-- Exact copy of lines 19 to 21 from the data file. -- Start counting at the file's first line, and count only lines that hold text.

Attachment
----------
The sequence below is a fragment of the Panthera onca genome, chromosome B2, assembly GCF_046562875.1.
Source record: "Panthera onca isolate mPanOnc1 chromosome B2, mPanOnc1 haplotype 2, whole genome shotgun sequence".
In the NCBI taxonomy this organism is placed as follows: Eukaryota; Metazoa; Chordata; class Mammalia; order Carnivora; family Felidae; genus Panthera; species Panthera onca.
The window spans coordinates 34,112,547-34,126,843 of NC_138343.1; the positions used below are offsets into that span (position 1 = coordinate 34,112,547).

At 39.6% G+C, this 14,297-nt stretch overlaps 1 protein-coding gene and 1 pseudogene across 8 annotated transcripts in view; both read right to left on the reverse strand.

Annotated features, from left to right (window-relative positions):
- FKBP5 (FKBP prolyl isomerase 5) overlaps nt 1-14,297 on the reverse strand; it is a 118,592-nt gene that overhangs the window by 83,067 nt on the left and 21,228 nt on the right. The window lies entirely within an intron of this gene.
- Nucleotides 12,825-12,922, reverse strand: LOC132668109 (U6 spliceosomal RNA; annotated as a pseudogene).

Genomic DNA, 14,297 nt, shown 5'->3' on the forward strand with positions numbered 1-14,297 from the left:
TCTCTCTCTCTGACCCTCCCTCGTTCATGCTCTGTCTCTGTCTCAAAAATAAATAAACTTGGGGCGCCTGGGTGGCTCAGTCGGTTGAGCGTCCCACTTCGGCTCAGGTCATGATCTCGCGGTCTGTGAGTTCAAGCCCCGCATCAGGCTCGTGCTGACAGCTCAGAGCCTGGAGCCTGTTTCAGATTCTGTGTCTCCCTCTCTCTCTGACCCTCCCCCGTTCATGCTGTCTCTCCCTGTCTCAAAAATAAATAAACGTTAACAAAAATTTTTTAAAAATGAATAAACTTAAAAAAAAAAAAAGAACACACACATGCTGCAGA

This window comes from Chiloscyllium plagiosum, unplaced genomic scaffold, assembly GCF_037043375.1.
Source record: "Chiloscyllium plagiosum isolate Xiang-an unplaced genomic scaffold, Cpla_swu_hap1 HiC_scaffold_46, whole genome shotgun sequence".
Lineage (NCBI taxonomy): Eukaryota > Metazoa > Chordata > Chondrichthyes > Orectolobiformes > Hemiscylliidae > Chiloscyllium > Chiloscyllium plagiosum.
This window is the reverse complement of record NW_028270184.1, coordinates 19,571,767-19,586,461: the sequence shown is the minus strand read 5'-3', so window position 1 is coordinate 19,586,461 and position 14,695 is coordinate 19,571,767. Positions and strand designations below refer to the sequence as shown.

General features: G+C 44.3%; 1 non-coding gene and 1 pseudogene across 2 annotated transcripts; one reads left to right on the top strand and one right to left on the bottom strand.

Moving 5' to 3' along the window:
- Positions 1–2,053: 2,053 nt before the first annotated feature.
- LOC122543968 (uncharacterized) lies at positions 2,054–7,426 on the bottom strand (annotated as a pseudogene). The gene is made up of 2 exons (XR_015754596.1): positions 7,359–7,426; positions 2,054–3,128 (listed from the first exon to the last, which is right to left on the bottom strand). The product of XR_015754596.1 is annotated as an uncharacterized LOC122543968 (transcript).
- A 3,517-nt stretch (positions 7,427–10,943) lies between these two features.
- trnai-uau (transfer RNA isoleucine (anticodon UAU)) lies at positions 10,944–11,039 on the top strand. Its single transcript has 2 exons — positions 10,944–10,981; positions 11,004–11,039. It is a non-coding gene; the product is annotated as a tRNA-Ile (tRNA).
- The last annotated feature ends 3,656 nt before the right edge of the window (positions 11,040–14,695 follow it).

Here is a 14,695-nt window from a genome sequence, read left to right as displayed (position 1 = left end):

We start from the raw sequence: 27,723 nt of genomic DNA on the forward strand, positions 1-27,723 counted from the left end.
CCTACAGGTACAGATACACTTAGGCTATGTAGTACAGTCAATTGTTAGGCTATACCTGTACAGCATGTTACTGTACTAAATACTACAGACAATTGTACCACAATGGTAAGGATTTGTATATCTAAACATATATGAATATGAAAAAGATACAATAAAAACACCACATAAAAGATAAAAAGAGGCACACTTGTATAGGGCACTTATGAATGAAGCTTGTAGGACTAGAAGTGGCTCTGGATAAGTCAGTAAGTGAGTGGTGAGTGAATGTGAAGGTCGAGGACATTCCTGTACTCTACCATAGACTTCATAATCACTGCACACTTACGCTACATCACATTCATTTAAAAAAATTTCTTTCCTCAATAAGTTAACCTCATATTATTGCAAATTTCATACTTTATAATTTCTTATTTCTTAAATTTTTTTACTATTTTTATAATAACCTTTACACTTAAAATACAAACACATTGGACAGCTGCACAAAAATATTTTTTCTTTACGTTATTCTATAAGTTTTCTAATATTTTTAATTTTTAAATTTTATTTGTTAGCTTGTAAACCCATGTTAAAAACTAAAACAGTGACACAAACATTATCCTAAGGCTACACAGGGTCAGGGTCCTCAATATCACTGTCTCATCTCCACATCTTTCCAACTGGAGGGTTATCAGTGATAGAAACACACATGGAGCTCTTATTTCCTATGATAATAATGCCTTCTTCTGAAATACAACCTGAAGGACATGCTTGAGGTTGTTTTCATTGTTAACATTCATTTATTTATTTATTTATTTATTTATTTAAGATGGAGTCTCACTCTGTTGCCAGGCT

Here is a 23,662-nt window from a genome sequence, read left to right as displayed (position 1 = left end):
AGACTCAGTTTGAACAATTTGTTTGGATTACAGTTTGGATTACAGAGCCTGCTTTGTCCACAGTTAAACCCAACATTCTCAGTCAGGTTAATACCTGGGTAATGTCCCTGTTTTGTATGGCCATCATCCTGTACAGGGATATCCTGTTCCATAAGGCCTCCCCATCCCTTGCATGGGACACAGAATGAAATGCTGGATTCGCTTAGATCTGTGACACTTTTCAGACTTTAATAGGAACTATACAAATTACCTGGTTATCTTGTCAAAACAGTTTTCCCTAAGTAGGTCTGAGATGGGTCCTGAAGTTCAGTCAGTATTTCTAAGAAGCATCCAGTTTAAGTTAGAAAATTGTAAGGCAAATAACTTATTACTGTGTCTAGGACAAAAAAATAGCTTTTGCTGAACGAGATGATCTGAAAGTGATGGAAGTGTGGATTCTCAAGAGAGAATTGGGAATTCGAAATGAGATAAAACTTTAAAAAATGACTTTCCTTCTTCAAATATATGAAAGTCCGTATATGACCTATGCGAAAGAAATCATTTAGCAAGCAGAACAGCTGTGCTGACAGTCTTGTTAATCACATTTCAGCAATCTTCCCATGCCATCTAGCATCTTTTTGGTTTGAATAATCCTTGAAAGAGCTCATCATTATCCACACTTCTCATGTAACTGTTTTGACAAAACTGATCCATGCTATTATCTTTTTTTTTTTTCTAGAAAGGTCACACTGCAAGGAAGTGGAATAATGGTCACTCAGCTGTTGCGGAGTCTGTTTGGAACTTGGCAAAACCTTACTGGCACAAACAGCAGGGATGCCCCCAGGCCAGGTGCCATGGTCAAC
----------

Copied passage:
- A 3,517-nt stretch (positions 7,427–10,943) lies between these two features.
- trnai-uau (transfer RNA isoleucine (anticodon UAU)) lies at positions 10,944–11,039 on the top strand. Its single transcript has 2 exons — positions 10,944–10,981; positions 11,004–11,039. It is a non-coding gene; the product is annotated as a tRNA-Ile (tRNA).
- The last annotated feature ends 3,656 nt before the right edge of the window (positions 11,040–14,695 follow it).